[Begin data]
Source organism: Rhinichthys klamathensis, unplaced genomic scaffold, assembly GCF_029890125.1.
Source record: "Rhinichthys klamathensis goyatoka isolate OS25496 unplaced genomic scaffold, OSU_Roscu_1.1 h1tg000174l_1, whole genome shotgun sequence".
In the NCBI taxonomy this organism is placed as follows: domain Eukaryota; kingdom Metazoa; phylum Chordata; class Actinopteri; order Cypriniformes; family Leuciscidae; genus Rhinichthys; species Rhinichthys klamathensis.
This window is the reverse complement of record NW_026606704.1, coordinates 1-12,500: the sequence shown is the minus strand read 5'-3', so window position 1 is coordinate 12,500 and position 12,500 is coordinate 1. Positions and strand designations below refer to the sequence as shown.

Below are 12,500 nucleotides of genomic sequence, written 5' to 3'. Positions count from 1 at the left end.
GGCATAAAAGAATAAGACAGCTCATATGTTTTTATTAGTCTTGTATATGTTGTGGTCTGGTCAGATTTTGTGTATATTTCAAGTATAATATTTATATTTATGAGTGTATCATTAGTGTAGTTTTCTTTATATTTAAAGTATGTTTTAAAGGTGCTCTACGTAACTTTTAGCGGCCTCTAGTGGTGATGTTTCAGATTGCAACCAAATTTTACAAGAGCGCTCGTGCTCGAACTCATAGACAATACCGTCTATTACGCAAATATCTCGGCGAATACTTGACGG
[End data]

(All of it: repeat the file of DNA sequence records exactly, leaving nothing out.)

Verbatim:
Source organism: Rhinichthys klamathensis, unplaced genomic scaffold, assembly GCF_029890125.1.
Source record: "Rhinichthys klamathensis goyatoka isolate OS25496 unplaced genomic scaffold, OSU_Roscu_1.1 h1tg000174l_1, whole genome shotgun sequence".
In the NCBI taxonomy this organism is placed as follows: domain Eukaryota; kingdom Metazoa; phylum Chordata; class Actinopteri; order Cypriniformes; family Leuciscidae; genus Rhinichthys; species Rhinichthys klamathensis.
This window is the reverse complement of record NW_026606704.1, coordinates 1-12,500: the sequence shown is the minus strand read 5'-3', so window position 1 is coordinate 12,500 and position 12,500 is coordinate 1. Positions and strand designations below refer to the sequence as shown.

Below are 12,500 nucleotides of genomic sequence, written 5' to 3'. Positions count from 1 at the left end.
GGCATAAAAGAATAAGACAGCTCATATGTTTTTATTAGTCTTGTATATGTTGTGGTCTGGTCAGATTTTGTGTATATTTCAAGTATAATATTTATATTTATGAGTGTATCATTAGTGTAGTTTTCTTTATATTTAAAGTATGTTTTAAAGGTGCTCTACGTAACTTTTAGCGGCCTCTAGTGGTGATGTTTCAGATTGCAACCAAATTTTACAAGAGCGCTCGTGCTCGAACTCATAGACAATACCGTCTATTACGCAAATATCTCGGCGAATACTTGACGG